New Brunswick to start drafting provincial housing strategy

Click to play video: 'N.B. government and stakeholders meet to work on housing strategy'
N.B. government and stakeholders meet to work on housing strategy
WATCH: Key players in New Brunswick’s housing sector met with government officials in Saint John. They’re hoping to come up with a strategy to address the housing crisis. But as Robert Lothian reports, it’s a month away from the strategy’s release date and nothing has been finalized. – May 2, 2023

Only a month out from the release of a provincial housing strategy, the New Brunswick government hasn’t committed to any specific recommendations, according to the minister responsible.

On Tuesday, Jill Green spoke with reporters in Saint John, N.B., during a break of the provincial Housing Summit, focused on crafting solutions for the sector.

Attended by at least 160 housing stakeholders, the summit included representatives from community groups, non-profit organizations and the public and private sectors.

“Are we going to get it 100 per cent right in eight weeks’ time, or six weeks’ time? No. The good news is this is going to be a fluid document that we are going to go back to, we’re going to make changes,” said Green, the minister responsible for housing.

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In February, the province hosted a virtual housing summit with stakeholders to discuss possible solutions for the housing crisis.

Click to play video: 'New Brunswick re-establishing its housing corporation'
New Brunswick re-establishing its housing corporation

On Tuesday, Green stated the “building” crisis within the sector over the last 30 years will require more than a quick fix.

“We’re going to see challenging numbers and scary things, and we have got to be bold and find some great solutions for New Brunswick,” Green said.

The minister couldn’t provide examples of stakeholder-suggested solutions, saying that portion of the summit was left for later in the day. Media organizations we’re not allowed to attend the summit.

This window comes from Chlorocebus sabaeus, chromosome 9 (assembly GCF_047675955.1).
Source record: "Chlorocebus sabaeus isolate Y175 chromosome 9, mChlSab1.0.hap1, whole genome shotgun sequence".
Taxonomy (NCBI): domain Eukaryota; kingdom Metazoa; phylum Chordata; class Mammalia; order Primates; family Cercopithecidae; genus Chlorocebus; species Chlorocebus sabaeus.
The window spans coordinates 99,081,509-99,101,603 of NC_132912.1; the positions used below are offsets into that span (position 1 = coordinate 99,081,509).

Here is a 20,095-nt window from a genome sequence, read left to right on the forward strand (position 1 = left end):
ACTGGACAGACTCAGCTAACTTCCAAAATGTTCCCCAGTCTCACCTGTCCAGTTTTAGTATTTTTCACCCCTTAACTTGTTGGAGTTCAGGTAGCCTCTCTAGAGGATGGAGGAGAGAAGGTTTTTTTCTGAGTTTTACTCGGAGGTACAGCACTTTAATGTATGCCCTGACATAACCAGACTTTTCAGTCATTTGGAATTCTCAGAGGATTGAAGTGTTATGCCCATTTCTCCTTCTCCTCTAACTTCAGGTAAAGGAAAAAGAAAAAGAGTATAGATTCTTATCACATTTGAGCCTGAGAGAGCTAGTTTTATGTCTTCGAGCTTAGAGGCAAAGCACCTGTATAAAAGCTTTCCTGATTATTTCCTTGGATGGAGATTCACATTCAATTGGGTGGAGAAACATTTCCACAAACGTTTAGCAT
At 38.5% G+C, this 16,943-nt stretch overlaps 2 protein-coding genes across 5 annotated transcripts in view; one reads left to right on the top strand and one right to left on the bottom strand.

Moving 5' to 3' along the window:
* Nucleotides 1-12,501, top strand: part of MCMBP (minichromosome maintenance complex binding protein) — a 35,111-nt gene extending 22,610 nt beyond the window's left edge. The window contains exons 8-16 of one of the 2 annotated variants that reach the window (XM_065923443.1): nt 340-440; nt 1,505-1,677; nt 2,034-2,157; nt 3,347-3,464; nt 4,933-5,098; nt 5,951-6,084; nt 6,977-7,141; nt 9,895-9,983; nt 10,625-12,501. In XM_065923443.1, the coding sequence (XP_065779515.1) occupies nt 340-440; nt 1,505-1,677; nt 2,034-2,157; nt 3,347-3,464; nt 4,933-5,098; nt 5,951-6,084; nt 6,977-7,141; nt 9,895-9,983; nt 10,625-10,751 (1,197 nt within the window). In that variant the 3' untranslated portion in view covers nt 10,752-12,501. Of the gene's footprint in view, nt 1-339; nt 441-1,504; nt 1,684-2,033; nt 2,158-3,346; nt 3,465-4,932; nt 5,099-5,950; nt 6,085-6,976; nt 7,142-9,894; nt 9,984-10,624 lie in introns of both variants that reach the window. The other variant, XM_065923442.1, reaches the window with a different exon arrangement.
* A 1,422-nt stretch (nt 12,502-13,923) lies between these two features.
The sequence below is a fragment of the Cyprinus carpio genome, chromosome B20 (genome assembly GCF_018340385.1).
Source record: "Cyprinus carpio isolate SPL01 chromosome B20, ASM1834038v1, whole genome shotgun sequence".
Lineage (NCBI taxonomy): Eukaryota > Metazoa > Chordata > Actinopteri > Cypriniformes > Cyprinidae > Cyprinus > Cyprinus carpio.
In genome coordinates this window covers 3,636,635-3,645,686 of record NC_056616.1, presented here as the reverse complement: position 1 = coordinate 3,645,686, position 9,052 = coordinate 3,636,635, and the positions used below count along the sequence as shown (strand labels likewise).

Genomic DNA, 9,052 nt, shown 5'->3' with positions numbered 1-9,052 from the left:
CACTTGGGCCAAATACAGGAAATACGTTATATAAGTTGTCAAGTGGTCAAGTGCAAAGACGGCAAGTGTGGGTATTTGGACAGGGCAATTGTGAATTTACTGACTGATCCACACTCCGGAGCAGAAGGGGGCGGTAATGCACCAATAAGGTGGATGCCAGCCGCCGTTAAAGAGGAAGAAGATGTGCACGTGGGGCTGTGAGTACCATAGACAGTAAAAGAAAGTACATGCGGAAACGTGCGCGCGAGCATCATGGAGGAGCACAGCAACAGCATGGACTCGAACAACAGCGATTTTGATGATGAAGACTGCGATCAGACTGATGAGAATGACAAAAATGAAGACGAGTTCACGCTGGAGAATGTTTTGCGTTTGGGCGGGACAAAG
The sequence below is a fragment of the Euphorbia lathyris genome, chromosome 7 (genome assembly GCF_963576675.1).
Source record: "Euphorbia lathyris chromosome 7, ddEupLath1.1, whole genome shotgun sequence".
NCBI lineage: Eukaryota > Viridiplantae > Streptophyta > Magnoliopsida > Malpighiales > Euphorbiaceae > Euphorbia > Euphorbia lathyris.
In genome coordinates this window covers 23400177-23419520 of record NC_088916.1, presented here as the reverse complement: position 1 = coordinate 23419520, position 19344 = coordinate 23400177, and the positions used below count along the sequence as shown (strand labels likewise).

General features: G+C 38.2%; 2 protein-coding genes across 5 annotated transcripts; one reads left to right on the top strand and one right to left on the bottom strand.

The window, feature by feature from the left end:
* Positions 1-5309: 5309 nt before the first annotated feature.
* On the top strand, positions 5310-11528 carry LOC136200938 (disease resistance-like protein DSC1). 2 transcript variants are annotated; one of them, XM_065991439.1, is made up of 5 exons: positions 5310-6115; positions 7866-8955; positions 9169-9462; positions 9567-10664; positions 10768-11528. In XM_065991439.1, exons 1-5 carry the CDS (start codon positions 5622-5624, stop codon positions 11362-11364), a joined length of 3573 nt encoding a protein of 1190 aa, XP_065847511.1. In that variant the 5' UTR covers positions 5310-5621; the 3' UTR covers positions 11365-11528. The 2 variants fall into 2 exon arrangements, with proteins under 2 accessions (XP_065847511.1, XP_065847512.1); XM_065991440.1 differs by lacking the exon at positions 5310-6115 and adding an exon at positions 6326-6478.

Outside the summit, members of ACORN protested for a rent cap, among other tenant protections. The province scrapped a temporary 3.8 per cent rent cap at the end of 2022.

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Without a cap, tenants must apply to the Residential Tenancies Tribunal for any rent increase they believe is unreasonable.

Green noted for rent increases above the consumer price index, they will work with tenants by offering financial support.

“We’re working on the numbers right now, we’re still in the middle of the evaluation process. It’s not a significant amount of money,” Green added.

Despite several questions from reporters on whether the province will commit to re-instating the rent cap, Green remained non-committal.

“One thing is not going to fix the problem that we have.”

“Rent cap is one tiny piece of the housing spectrum, a very small piece, so we’re looking for big and bold, and innovative solutions.”

Kit Hickey, the executive director of Housing Alternatives Inc. and a stakeholder at the summit, told reporters that historically rent caps have not been overly successful, but in these circumstances, action is needed.

“Inadequate supply of affordable housing is our biggest challenge today. Until we get that adequate supply on the ground, what is it that we do,” Hickey said. “Is there a place for rent caps? I think it’s something that certainly needs to be considered.”

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As the province approaches the plan’s release in June, Green stated there would be a challenge in balancing the needs across New Brunswick. After the strategy has been rolled out, the province plans to update it every two years to reflect any changes to the provincial housing demand.

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